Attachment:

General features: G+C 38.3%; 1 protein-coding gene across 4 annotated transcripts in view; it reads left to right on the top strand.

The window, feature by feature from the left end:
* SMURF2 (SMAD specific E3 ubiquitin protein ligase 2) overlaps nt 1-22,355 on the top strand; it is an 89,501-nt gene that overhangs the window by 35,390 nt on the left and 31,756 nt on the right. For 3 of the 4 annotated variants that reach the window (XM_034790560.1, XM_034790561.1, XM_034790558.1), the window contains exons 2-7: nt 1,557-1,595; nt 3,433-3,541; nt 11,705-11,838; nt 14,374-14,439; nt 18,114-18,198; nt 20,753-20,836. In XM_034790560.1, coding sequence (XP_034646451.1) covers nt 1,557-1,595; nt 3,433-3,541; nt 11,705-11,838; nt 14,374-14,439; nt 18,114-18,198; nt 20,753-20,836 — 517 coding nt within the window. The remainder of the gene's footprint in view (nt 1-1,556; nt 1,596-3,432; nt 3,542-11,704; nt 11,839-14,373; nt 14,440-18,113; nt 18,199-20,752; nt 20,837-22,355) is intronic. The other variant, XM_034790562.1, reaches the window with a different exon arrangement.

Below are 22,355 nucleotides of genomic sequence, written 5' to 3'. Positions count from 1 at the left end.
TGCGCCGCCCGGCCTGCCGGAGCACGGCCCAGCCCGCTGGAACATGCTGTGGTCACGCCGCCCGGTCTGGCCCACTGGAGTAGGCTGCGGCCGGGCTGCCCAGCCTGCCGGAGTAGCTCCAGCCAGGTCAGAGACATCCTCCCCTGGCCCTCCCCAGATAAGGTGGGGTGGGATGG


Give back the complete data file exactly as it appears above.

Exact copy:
General features: G+C 38.3%; 1 protein-coding gene across 4 annotated transcripts in view; it reads left to right on the top strand.

The window, feature by feature from the left end:
* SMURF2 (SMAD specific E3 ubiquitin protein ligase 2) overlaps nt 1-22,355 on the top strand; it is an 89,501-nt gene that overhangs the window by 35,390 nt on the left and 31,756 nt on the right. For 3 of the 4 annotated variants that reach the window (XM_034790560.1, XM_034790561.1, XM_034790558.1), the window contains exons 2-7: nt 1,557-1,595; nt 3,433-3,541; nt 11,705-11,838; nt 14,374-14,439; nt 18,114-18,198; nt 20,753-20,836. In XM_034790560.1, coding sequence (XP_034646451.1) covers nt 1,557-1,595; nt 3,433-3,541; nt 11,705-11,838; nt 14,374-14,439; nt 18,114-18,198; nt 20,753-20,836 — 517 coding nt within the window. The remainder of the gene's footprint in view (nt 1-1,556; nt 1,596-3,432; nt 3,542-11,704; nt 11,839-14,373; nt 14,440-18,113; nt 18,199-20,752; nt 20,837-22,355) is intronic. The other variant, XM_034790562.1, reaches the window with a different exon arrangement.

Below are 22,355 nucleotides of genomic sequence, written 5' to 3'. Positions count from 1 at the left end.
TGCGCCGCCCGGCCTGCCGGAGCACGGCCCAGCCCGCTGGAACATGCTGTGGTCACGCCGCCCGGTCTGGCCCACTGGAGTAGGCTGCGGCCGGGCTGCCCAGCCTGCCGGAGTAGCTCCAGCCAGGTCAGAGACATCCTCCCCTGGCCCTCCCCAGATAAGGTGGGGTGGGATGG